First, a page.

Tuesday, June 22, 2010

MOMIX does insects, too

After seeing the incredible OvO from Cirque du Soleil (reviewed in previous post) I went in search of other dancers that celebrate the world of insects and found a Momix video excerpt from their Joyce appearance in May 2009. It is apparent that the world of Entomology still offers plenty of ideas for choreographers and dancers. The one thing missing from the Cirque show was a flying act on bungees with silk wings fluttering which judging from this video would not be that difficult to stage.

Saturday, June 19, 2010

Cirque du Soleil brings Ovo to New England: Hartford now, Boston next

Ovo immerses you in a colorful ecosystem teeming with life.

First a little background before the OvO review. Hartford is the seventh city on the worldwide tour of OvO, which began in Montreal in April 2009. It's arrival in Hartford follows the successful runs of Dralion there in 2003, Varekai in 2005 and Kooza in 2008. It plays until July 11 and then packs up and heads to Boston where it plays from July 22 to August 15. So now, the question is, how does OvO measure up compared to the earlier shows?

OvO is simply the best show Cirque du Soleil has ever sent on the road. Written and directed by Deborah Colker, it has moments of sheer spectacle, held together with dance, movement and pure theatrical wizardry. During a performance you may notice subtle references to artists such as Gaudi, Dali and Piazzolla while enjoying performers dressed as butterflies, spiders and even a Ladybug looking for a mate.

OvO (which means egg in Portuguese) is the 25th quirky show from Cirque, created for the company's 25th Anniversary. Currently playing in Hartford, next month it moves on to Boston, then to Washington, DC in September.

Spiders are more artistic than scary.

Even for those who have seen Cirque du Soleil, it is difficult to describe the experience. Those flat two-dimensional televised snippets of their performances don't do it justice, and even in print, how can words describe a basically wordless show?

You don't just see a Cirque show, you experience it. On the way in you may hear some first time ticket buyers complain about the ticket prices (they're not cheap) but you never hear that on the way out. You get a lot for your money. There's more imagination and entertainment compressed into 2.5 glorious hours than you will get in a month on commercial television.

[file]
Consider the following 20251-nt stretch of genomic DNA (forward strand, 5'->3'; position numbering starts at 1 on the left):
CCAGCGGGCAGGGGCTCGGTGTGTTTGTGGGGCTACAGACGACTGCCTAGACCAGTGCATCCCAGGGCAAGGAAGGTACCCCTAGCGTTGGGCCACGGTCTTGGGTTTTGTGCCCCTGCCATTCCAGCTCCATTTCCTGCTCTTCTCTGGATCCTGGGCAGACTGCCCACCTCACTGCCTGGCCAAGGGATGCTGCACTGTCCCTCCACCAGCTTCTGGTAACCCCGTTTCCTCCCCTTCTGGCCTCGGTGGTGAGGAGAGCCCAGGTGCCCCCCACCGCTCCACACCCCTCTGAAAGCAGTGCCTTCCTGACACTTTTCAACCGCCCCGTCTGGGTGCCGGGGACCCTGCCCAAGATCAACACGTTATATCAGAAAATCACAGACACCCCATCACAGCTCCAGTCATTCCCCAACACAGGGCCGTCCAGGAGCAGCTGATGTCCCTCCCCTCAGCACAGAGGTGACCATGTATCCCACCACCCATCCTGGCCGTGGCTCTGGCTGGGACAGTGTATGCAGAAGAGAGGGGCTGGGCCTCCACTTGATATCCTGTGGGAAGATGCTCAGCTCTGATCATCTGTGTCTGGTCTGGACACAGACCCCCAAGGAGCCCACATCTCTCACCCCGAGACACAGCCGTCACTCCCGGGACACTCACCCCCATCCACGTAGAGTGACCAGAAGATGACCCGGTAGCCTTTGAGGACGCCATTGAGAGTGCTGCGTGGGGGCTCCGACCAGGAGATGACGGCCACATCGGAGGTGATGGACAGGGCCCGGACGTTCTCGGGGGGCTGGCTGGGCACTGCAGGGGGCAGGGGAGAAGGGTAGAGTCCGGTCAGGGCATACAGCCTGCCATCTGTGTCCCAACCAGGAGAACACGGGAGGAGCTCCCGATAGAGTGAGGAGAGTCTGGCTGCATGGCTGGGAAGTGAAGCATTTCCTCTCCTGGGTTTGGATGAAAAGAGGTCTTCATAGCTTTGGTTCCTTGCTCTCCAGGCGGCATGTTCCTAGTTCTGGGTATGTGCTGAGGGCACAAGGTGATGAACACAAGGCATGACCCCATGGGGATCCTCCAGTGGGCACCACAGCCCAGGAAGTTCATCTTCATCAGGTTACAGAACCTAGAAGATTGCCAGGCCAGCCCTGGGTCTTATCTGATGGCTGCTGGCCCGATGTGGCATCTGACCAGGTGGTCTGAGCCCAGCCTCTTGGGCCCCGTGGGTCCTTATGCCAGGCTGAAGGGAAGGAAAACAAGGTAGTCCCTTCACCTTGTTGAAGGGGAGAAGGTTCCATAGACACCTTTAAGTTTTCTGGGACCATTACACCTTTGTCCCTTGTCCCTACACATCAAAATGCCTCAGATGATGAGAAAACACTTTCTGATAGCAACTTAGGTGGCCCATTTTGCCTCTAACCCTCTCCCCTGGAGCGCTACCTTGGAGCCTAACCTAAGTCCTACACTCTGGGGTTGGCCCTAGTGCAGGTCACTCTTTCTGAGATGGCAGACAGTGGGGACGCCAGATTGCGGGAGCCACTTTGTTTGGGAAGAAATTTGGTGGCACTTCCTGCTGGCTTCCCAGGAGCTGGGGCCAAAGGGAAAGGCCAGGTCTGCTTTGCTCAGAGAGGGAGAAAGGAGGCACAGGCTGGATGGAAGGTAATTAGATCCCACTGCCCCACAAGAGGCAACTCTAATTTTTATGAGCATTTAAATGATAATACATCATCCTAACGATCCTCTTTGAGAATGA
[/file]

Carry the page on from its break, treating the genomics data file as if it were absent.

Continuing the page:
The fun begins the moment you spot their blue and gold Grand Chapiteau (big top) at the Intersection of I-84 and I-91 In Hartford. It seats 2200.

As you push the canvas flaps aside to enter, you notice the subtle smell of grass and hear a cacophony of insects all around you. Scientists in beekeeper-style helmets with nets and specimen boxes patrol the audience, on the trail of insects. A few unfortunate latecomers are examined, magnifying glasses are employed, and Grotowski-esque mutterings and grunts fill the air. The show has no script, but uses a wide variety of the Polish theatre director Jerzy Grotowski's techniques to communicate their surprise, happiness etc. Once in a while you can even make out the word "ovo" or "no" but Cirque's shows are created for multi-lingual audiences. They travel the world.

The scarabs operate at the top of the tent.

As this is happening, insects are slowly hopping, crawling, slithering and otherwise finding their way on stage. Someone is lugging a human sized egg through the audience. On stage is a gigantic egg, perhaps 60 feet wide, dominating everything. In the background is an organic structure reaching from floor to ceiling. Two pods of four musicians each begin playing a samba with tango overtones. All this, and then the show actually begins.